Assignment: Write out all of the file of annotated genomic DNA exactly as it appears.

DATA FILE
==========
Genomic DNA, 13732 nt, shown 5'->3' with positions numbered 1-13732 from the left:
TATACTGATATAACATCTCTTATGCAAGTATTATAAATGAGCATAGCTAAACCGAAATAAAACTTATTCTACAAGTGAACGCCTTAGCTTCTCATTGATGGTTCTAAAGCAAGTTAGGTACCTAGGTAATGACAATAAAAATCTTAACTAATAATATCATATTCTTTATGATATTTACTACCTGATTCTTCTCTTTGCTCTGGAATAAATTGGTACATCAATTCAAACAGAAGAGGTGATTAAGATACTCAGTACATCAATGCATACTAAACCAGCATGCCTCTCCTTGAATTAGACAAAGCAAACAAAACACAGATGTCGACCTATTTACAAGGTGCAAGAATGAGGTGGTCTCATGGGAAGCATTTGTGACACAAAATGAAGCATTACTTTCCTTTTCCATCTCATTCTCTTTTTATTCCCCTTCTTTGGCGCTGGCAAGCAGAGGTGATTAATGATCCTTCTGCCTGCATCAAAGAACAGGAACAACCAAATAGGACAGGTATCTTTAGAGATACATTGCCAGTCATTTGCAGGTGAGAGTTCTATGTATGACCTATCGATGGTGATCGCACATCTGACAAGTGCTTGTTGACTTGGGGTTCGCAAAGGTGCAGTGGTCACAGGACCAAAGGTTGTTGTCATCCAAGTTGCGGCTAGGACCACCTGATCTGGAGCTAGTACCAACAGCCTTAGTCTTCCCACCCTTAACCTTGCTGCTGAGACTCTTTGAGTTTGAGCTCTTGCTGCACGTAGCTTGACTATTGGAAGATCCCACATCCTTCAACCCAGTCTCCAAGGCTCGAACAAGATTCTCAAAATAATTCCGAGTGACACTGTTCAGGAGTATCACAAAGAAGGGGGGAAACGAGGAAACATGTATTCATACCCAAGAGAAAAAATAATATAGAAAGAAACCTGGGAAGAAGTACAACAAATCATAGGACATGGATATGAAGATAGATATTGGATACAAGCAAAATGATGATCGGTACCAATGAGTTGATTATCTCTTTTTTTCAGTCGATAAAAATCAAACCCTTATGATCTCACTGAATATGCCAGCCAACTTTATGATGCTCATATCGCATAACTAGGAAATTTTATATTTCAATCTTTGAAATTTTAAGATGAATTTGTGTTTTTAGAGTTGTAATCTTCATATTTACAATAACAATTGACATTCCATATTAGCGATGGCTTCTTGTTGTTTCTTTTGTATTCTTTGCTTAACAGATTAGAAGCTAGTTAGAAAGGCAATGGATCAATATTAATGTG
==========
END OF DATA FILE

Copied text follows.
Genomic DNA, 13732 nt, shown 5'->3' with positions numbered 1-13732 from the left:
TATACTGATATAACATCTCTTATGCAAGTATTATAAATGAGCATAGCTAAACCGAAATAAAACTTATTCTACAAGTGAACGCCTTAGCTTCTCATTGATGGTTCTAAAGCAAGTTAGGTACCTAGGTAATGACAATAAAAATCTTAACTAATAATATCATATTCTTTATGATATTTACTACCTGATTCTTCTCTTTGCTCTGGAATAAATTGGTACATCAATTCAAACAGAAGAGGTGATTAAGATACTCAGTACATCAATGCATACTAAACCAGCATGCCTCTCCTTGAATTAGACAAAGCAAACAAAACACAGATGTCGACCTATTTACAAGGTGCAAGAATGAGGTGGTCTCATGGGAAGCATTTGTGACACAAAATGAAGCATTACTTTCCTTTTCCATCTCATTCTCTTTTTATTCCCCTTCTTTGGCGCTGGCAAGCAGAGGTGATTAATGATCCTTCTGCCTGCATCAAAGAACAGGAACAACCAAATAGGACAGGTATCTTTAGAGATACATTGCCAGTCATTTGCAGGTGAGAGTTCTATGTATGACCTATCGATGGTGATCGCACATCTGACAAGTGCTTGTTGACTTGGGGTTCGCAAAGGTGCAGTGGTCACAGGACCAAAGGTTGTTGTCATCCAAGTTGCGGCTAGGACCACCTGATCTGGAGCTAGTACCAACAGCCTTAGTCTTCCCACCCTTAACCTTGCTGCTGAGACTCTTTGAGTTTGAGCTCTTGCTGCACGTAGCTTGACTATTGGAAGATCCCACATCCTTCAACCCAGTCTCCAAGGCTCGAACAAGATTCTCAAAATAATTCCGAGTGACACTGTTCAGGAGTATCACAAAGAAGGGGGGAAACGAGGAAACATGTATTCATACCCAAGAGAAAAAATAATATAGAAAGAAACCTGGGAAGAAGTACAACAAATCATAGGACATGGATATGAAGATAGATATTGGATACAAGCAAAATGATGATCGGTACCAATGAGTTGATTATCTCTTTTTTTCAGTCGATAAAAATCAAACCCTTATGATCTCACTGAATATGCCAGCCAACTTTATGATGCTCATATCGCATAACTAGGAAATTTTATATTTCAATCTTTGAAATTTTAAGATGAATTTGTGTTTTTAGAGTTGTAATCTTCATATTTACAATAACAATTGACATTCCATATTAGCGATGGCTTCTTGTTGTTTCTTTTGTATTCTTTGCTTAACAGATTAGAAGCTAGTTAGAAAGGCAATGGATCAATATTAATGTG